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Days Gone Review

Written By Gaming Australia.

Days Gone is an action-adventure survival horror game set in a post-apocalyptic open world, played from a third-person perspective. The player controls Deacon St. John a former outlaw-turned-drifter and bounty hunter who prefers life on the road to wilderness encampments. The game takes place two years after a global pandemic occurred which killed almost all of humanity, and transformed millions of others into "Freakers", mindless nocturnal zombie-like creatures that are quickly evolving.

Bend studios have delivered us a different outlook on the zombie/post apocalyptic genre in Days Gone. Having spent around 40 hours over the last 3 days I feel I am well informed and can give my opinion of Days Gone, which I believe to be a fantastic game.

The biggest thing you'll notice is how it seems to be a blend of just about every "AAA" game to be released in the past 5 years it would seem. Featuring a little bit of Far Cry, Dying Light, Fallout, even Red Dead Redemption 2. That does give you an immediate feeling of familiarity but does not take away at all from the experience. We will touch on this a bit more later. Unlike recent PlayStation Exclusives Days gone is a Lot less story driven. Don't get me wrong there is definitely an intriguing story there. It's just a much smaller part of the overall experience than the likes of Spiderman and God of war etc.. That being said the characters back story does also become more of a feature the further through the game you progress

Let’s talk a little about the gameplay. Aside from the few glitches I came across, ranging from mildly annoying to borderline game breaking the game, for me at least, played very well. The visuals are stunning, the audio is as good as you'd expect without being anything ground breaking and the controls were on the whole quite smooth. The bike riding did take some time to get used to but eventually became second nature.

What glitches I hear you ask….... The biggest for me was the sound glitch. This glitch would involve the loss of all environmental sound such as zombie sounds, motorbike sounds, weather sounds and even gunfire. Really taking away from the immersion of the game. The only way I was able to fix this issue was by completely quitting the game and restarting it. Which was extremely annoying and when it has happened to me about 6 times it becomes quite the problem. Other than that I did come across a cutscene loss of lip sync glitch, which did ruin the cutscenes somewhat as things would happen but the sound was about 4 seconds late. I am yet to find a fix for this, however its only happened fairly recently so haven’t tried a hell of a lot. These 2 aside I experienced no other major glitches just minor ones such as the occasional frame rate drop and things like trying to loot bodies but being deemed out of the map by the game and transported back to the map without ever looting the body. Not a massive issue but still an issue.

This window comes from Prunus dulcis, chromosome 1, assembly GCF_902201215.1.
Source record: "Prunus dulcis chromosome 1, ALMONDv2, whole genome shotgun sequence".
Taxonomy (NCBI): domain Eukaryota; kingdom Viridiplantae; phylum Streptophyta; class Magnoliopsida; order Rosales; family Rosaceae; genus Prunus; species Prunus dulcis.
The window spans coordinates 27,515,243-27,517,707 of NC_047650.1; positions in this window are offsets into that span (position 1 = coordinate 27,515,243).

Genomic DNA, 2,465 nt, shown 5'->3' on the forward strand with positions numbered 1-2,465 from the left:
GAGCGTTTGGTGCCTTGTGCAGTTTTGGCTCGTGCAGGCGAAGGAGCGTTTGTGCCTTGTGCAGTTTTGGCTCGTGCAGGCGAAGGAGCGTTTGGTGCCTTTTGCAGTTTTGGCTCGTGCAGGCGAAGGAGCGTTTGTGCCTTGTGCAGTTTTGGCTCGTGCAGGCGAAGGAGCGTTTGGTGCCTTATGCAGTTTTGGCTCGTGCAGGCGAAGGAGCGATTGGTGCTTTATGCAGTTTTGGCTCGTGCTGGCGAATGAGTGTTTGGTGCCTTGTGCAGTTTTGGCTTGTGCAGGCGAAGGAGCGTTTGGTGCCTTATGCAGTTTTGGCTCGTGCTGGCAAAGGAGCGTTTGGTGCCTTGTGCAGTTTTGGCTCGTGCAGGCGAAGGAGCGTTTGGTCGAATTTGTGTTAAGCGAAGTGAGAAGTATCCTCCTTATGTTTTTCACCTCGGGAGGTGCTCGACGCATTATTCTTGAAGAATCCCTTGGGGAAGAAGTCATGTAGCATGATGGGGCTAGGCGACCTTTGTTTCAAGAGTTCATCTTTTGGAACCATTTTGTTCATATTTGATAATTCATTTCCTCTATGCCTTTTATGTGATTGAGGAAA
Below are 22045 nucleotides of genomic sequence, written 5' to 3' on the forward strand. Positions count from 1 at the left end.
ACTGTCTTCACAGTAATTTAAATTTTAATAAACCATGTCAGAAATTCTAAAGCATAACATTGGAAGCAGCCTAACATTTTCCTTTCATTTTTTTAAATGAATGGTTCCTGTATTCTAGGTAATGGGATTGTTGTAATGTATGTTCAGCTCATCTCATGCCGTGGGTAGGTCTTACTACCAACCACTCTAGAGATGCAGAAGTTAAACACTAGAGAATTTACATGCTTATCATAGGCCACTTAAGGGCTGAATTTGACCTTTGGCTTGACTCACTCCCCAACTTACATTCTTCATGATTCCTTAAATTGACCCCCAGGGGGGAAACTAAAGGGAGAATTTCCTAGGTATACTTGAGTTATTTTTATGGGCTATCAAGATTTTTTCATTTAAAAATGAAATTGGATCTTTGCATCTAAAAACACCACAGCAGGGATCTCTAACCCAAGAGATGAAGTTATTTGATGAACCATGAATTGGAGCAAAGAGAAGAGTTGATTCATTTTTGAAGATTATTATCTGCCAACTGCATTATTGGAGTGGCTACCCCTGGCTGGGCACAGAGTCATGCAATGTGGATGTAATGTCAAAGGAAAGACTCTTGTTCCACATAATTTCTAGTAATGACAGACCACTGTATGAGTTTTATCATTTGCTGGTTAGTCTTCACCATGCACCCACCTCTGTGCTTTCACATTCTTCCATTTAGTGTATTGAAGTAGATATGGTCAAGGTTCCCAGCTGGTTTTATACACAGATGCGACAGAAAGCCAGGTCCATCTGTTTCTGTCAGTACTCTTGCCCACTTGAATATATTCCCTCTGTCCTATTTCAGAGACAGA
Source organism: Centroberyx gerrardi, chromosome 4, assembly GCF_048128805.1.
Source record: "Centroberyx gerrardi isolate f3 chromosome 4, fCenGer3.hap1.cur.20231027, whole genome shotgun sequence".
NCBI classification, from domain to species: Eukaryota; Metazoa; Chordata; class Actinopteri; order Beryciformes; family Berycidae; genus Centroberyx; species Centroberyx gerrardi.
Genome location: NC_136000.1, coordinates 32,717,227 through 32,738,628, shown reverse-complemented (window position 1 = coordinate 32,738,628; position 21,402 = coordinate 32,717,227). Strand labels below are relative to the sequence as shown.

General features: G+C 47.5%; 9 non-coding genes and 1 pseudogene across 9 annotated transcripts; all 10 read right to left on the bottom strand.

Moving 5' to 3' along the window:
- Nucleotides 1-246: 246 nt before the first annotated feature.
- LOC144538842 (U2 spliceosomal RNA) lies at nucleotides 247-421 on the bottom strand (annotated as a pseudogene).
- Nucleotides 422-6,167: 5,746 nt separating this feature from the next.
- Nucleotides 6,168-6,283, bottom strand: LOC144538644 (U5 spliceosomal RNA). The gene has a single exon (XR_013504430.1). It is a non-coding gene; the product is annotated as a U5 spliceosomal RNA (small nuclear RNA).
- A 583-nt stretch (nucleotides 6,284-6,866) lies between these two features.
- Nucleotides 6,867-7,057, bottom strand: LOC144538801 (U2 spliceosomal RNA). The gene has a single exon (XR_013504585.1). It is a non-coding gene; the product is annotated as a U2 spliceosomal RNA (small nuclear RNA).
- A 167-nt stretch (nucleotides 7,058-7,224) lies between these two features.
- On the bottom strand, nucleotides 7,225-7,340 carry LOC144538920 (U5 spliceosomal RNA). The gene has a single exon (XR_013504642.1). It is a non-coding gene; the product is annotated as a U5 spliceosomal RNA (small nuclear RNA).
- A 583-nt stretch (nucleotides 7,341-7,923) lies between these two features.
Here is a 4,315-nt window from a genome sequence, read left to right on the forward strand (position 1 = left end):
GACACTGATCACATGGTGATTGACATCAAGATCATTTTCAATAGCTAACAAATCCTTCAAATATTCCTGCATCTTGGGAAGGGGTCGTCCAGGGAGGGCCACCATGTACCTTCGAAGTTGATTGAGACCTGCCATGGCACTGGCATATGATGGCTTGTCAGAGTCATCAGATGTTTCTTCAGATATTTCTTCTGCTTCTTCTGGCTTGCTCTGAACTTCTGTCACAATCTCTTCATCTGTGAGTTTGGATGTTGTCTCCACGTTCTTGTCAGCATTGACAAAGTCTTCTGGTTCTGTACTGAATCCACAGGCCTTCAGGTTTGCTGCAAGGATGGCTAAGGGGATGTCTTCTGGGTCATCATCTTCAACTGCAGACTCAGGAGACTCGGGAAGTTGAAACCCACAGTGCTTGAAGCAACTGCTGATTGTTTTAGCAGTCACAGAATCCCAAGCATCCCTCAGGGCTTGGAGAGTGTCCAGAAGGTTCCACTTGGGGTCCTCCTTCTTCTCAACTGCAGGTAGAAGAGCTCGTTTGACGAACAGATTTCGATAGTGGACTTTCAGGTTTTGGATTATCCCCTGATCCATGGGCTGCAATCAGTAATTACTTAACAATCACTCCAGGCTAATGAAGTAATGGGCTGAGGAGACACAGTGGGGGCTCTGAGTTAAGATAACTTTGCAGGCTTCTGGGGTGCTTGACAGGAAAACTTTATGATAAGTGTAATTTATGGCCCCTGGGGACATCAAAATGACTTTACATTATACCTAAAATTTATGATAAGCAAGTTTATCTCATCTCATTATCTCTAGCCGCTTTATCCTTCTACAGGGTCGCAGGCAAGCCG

I guess the most confusing feature of days gone for me was getting my head around the complex/ super basic menu screen. The touchpad gestures while I did get somewhat used to them I did find myself opting to press the pad rather than gesturing it and proceeding from there. The other things I struggled with a bit was the lack of explanation for some things yet bombarding me with information for others. For example, every time I was required to distract an enemy with a rock I would get a pop up notification explaining how to do so. Quite annoying! Then there were times where a certain feature would unlock and I would have no explanation on how to use it. I don’t know if this is another glitch in itself or just poor design?

Now I promised I would explain how Days Gone felt familiar and I will go into that now in more detail. Essentially it took successful components from other very successful games and has managed to blend them perfectly to suit its own narrative. Here is a list of the games I feel Days gone lends itself to and how....

Far Cry - This one is probably the biggest similarity, which for me, is a good thing. I love Far Cry and have long been asking for a standalone Far Cry Zombies game. The reason this one feels very much like a far cry game is quite obvious. From the very similar vendor menus to the clearing out of enemy outposts and the extremely similar open world setting. There's a lot of similarities by which to compare the two.

Dying Light - One of my favourite games of all time Dying Light also shares certain aspects of its game with Days Gone, the clearing out of enemy nests. There was nothing quite like that intense trepidation when entering a nest on Dying Light and this one does a similar thing. Tasked with entering heavily populated areas of the map and burning down any infested nests. Although not as intense as it was in Dying Light it does put you into some very precarious situations.

Red Dead Redemption 2 - I got a very strong yet improved upon sense of traversal when playing this game. Similar to that of RDR2 and the horse riding, you're bike is just as essential to your survival. The open world in parts also reminded me very much of that of Rockstars latest release.